Every month, more than 90,000 paper records make their way through the offices of this Spanish specialist for transportation, distribution and logistics. Marcos Fierro, a member of the executive team and the company's IT Director, remembers how things were: "Delivery slips and customer records documenting our transportation services as well as any accompanying invoices filled up walls and walls of shelves in our offices. In many cases, we had multiple copies of the very same records." A final invoice can only be generated by Norbert Dentressangle when a signed proof of delivery has been sent back by a driver. Then staffers responsible for particular orders must dig out all accompanying delivery forms. It gets even more difficult when an order is composed of multiple services; searches for all the pieces took up a lot of time. The company always emphasised quick turnaround for checking and registering these documents upon delivery. "We had to commit two fulltime employees alone to the task of registering and forwarding incoming documents," adds Marcos Fierro.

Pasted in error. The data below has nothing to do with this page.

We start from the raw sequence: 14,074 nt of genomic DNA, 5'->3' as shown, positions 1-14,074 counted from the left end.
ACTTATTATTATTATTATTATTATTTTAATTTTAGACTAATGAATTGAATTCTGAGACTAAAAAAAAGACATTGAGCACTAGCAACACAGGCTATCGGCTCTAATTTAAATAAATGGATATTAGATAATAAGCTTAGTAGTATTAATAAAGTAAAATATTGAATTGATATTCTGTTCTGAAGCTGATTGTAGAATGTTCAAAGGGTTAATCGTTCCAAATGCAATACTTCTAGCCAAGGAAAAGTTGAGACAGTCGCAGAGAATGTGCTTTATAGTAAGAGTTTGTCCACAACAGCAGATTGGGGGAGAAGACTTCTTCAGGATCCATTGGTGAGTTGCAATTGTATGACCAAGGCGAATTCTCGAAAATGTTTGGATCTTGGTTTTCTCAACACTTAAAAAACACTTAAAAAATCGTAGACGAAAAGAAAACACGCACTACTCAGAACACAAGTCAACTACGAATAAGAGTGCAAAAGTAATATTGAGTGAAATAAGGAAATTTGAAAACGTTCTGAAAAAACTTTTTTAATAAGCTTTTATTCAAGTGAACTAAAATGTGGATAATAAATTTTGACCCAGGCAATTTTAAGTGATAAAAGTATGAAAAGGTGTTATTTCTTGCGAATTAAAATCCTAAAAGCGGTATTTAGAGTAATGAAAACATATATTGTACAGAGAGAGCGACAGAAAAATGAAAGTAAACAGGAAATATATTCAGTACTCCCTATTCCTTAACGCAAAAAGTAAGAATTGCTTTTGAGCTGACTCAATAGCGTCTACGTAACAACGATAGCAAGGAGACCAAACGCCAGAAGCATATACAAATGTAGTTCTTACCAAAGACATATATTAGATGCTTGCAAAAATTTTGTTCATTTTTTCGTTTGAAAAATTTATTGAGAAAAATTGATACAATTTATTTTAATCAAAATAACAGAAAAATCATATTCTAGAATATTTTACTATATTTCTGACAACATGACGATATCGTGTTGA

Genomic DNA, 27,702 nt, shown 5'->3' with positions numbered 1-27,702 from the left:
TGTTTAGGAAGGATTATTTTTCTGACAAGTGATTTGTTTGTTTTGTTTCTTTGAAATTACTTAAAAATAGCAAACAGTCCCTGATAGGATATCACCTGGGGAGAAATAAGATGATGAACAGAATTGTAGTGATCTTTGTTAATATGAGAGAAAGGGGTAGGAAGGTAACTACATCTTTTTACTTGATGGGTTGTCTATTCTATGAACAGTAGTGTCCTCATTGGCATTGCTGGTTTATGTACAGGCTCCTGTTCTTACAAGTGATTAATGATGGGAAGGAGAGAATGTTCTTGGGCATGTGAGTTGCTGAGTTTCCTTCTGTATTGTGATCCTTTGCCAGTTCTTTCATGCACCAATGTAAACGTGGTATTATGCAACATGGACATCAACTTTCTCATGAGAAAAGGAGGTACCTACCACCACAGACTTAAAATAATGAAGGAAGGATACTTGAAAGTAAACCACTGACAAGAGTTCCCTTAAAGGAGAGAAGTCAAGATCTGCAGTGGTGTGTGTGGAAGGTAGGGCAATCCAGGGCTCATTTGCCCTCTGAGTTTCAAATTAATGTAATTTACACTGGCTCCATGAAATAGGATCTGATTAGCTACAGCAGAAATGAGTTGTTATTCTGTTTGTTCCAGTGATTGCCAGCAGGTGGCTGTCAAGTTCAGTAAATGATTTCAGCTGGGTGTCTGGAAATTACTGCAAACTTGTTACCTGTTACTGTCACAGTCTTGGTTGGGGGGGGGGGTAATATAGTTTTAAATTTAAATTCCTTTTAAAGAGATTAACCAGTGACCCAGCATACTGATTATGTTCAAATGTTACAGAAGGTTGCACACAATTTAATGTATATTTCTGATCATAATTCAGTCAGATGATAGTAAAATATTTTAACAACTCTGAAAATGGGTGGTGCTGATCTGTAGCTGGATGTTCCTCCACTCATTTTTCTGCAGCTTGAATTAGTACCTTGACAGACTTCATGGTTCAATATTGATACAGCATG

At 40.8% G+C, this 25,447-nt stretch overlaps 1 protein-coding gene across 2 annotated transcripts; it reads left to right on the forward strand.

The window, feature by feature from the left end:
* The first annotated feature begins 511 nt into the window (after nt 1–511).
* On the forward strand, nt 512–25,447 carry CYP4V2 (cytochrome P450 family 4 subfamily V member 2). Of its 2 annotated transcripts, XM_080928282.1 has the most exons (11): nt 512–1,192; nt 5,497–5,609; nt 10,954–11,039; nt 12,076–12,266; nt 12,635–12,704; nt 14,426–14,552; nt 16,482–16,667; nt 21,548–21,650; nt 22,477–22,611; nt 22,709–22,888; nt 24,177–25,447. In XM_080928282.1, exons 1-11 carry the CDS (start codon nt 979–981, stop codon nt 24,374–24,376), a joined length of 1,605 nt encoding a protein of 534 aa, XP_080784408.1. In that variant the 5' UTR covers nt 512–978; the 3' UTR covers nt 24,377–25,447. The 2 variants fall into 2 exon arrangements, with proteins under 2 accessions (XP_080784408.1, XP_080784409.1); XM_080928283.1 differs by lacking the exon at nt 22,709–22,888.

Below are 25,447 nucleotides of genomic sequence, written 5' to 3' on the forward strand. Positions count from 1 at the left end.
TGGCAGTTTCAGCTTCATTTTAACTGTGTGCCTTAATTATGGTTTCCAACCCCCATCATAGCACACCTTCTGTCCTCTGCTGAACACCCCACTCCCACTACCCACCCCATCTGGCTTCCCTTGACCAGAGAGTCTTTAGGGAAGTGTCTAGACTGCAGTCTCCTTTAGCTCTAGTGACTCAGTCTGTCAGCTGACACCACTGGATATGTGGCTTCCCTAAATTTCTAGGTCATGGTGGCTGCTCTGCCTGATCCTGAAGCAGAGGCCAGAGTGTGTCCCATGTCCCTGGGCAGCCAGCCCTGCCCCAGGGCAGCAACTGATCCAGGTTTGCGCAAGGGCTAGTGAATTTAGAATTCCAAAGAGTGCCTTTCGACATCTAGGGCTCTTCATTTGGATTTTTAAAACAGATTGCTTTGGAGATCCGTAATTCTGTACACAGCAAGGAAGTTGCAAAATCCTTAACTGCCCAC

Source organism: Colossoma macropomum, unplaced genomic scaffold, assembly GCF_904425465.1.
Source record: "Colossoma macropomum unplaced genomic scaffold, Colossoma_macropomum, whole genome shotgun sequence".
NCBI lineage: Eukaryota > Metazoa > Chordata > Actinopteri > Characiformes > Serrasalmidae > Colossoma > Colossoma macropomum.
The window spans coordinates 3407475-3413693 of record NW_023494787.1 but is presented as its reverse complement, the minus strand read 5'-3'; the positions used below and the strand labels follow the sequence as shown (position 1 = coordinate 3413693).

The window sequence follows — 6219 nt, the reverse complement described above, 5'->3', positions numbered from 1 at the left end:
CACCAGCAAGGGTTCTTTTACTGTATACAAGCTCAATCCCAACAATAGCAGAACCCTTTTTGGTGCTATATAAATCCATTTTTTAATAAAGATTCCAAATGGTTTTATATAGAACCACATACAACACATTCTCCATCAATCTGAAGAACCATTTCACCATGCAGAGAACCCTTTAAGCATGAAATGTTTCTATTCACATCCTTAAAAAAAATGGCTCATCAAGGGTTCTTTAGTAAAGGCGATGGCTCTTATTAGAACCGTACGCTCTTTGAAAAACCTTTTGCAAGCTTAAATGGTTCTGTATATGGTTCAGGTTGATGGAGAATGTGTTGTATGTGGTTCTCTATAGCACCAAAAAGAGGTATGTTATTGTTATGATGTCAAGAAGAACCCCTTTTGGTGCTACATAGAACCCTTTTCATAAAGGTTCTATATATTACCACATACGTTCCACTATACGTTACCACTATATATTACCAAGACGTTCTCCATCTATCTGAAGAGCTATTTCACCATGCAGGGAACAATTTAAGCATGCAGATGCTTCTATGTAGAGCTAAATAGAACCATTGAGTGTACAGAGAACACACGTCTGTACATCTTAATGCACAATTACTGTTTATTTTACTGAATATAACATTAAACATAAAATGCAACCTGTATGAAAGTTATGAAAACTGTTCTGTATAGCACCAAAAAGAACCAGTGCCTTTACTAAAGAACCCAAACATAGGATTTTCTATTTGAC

Telephone inquiries from customers or from other external offices meant more time wasted on retrieval and delayed responses. At some point, the waiting and search times as well as misplaced documents along the way became unsustainable. And handling the enormous flood of paper in the "normal" way was simply impossible. The requirements for a DMS system were clearly defined: the solution should be easy enough that both customers and external offices are able to use it with little training, to make it as simple as possible for everyone to search through a document pool. But aside from the significant reduction in time needed for registering, storing and retrieving, the company really emphasised its need to have one central document pool/archive. They also planned on capturing the five million existing documents into the system via a scanning service.